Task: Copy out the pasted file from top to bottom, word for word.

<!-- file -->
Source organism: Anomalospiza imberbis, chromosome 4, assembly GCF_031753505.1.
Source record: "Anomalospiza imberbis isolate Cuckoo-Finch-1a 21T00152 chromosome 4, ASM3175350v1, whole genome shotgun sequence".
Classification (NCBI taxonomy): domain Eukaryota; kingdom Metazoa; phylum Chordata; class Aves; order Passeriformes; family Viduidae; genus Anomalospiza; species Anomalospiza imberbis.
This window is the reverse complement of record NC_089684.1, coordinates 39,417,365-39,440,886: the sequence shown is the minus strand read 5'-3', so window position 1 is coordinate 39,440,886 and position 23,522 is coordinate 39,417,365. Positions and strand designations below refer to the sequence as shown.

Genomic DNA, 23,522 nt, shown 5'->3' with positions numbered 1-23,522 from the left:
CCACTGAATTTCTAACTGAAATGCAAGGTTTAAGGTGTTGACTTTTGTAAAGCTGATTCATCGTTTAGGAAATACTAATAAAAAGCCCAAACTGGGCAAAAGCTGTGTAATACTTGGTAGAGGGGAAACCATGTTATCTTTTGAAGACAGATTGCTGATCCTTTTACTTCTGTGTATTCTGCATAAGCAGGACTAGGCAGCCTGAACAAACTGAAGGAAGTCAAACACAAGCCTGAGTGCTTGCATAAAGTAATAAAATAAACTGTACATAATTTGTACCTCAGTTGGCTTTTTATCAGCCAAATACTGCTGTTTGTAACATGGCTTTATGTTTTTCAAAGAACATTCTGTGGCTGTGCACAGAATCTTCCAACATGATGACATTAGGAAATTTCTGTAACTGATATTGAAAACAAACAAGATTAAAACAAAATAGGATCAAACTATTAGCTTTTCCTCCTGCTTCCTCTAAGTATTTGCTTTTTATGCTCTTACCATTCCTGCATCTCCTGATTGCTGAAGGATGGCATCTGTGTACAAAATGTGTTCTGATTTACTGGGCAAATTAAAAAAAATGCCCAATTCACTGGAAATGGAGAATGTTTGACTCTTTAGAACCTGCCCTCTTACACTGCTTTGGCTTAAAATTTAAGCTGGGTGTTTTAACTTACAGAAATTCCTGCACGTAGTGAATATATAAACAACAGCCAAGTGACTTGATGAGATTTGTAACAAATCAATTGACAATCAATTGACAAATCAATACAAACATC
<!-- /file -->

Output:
Source organism: Anomalospiza imberbis, chromosome 4, assembly GCF_031753505.1.
Source record: "Anomalospiza imberbis isolate Cuckoo-Finch-1a 21T00152 chromosome 4, ASM3175350v1, whole genome shotgun sequence".
Classification (NCBI taxonomy): domain Eukaryota; kingdom Metazoa; phylum Chordata; class Aves; order Passeriformes; family Viduidae; genus Anomalospiza; species Anomalospiza imberbis.
This window is the reverse complement of record NC_089684.1, coordinates 39,417,365-39,440,886: the sequence shown is the minus strand read 5'-3', so window position 1 is coordinate 39,440,886 and position 23,522 is coordinate 39,417,365. Positions and strand designations below refer to the sequence as shown.

Genomic DNA, 23,522 nt, shown 5'->3' with positions numbered 1-23,522 from the left:
CCACTGAATTTCTAACTGAAATGCAAGGTTTAAGGTGTTGACTTTTGTAAAGCTGATTCATCGTTTAGGAAATACTAATAAAAAGCCCAAACTGGGCAAAAGCTGTGTAATACTTGGTAGAGGGGAAACCATGTTATCTTTTGAAGACAGATTGCTGATCCTTTTACTTCTGTGTATTCTGCATAAGCAGGACTAGGCAGCCTGAACAAACTGAAGGAAGTCAAACACAAGCCTGAGTGCTTGCATAAAGTAATAAAATAAACTGTACATAATTTGTACCTCAGTTGGCTTTTTATCAGCCAAATACTGCTGTTTGTAACATGGCTTTATGTTTTTCAAAGAACATTCTGTGGCTGTGCACAGAATCTTCCAACATGATGACATTAGGAAATTTCTGTAACTGATATTGAAAACAAACAAGATTAAAACAAAATAGGATCAAACTATTAGCTTTTCCTCCTGCTTCCTCTAAGTATTTGCTTTTTATGCTCTTACCATTCCTGCATCTCCTGATTGCTGAAGGATGGCATCTGTGTACAAAATGTGTTCTGATTTACTGGGCAAATTAAAAAAAATGCCCAATTCACTGGAAATGGAGAATGTTTGACTCTTTAGAACCTGCCCTCTTACACTGCTTTGGCTTAAAATTTAAGCTGGGTGTTTTAACTTACAGAAATTCCTGCACGTAGTGAATATATAAACAACAGCCAAGTGACTTGATGAGATTTGTAACAAATCAATTGACAATCAATTGACAAATCAATACAAACATC